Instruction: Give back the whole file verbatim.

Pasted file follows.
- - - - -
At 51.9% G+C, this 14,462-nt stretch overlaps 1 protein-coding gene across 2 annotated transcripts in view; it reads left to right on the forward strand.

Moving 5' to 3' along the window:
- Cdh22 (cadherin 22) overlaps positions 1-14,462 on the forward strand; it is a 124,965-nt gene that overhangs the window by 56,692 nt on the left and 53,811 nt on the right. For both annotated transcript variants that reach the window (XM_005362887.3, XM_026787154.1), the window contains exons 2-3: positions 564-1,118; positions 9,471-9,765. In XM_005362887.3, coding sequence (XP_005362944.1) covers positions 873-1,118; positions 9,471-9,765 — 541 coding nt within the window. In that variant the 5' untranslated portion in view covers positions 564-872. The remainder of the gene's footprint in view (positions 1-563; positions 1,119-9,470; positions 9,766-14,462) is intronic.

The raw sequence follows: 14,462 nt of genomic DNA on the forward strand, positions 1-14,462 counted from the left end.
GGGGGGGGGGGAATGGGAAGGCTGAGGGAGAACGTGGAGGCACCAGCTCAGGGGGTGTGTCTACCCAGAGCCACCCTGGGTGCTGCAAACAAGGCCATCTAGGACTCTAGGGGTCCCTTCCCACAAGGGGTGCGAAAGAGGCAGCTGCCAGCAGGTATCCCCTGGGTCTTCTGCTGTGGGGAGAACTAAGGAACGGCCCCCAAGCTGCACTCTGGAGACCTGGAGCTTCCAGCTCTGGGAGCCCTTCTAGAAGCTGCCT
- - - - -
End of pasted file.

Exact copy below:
At 51.9% G+C, this 14,462-nt stretch overlaps 1 protein-coding gene across 2 annotated transcripts in view; it reads left to right on the forward strand.

Moving 5' to 3' along the window:
- Cdh22 (cadherin 22) overlaps positions 1-14,462 on the forward strand; it is a 124,965-nt gene that overhangs the window by 56,692 nt on the left and 53,811 nt on the right. For both annotated transcript variants that reach the window (XM_005362887.3, XM_026787154.1), the window contains exons 2-3: positions 564-1,118; positions 9,471-9,765. In XM_005362887.3, coding sequence (XP_005362944.1) covers positions 873-1,118; positions 9,471-9,765 — 541 coding nt within the window. In that variant the 5' untranslated portion in view covers positions 564-872. The remainder of the gene's footprint in view (positions 1-563; positions 1,119-9,470; positions 9,766-14,462) is intronic.

The raw sequence follows: 14,462 nt of genomic DNA on the forward strand, positions 1-14,462 counted from the left end.
GGGGGGGGGGGAATGGGAAGGCTGAGGGAGAACGTGGAGGCACCAGCTCAGGGGGTGTGTCTACCCAGAGCCACCCTGGGTGCTGCAAACAAGGCCATCTAGGACTCTAGGGGTCCCTTCCCACAAGGGGTGCGAAAGAGGCAGCTGCCAGCAGGTATCCCCTGGGTCTTCTGCTGTGGGGAGAACTAAGGAACGGCCCCCAAGCTGCACTCTGGAGACCTGGAGCTTCCAGCTCTGGGAGCCCTTCTAGAAGCTGCCT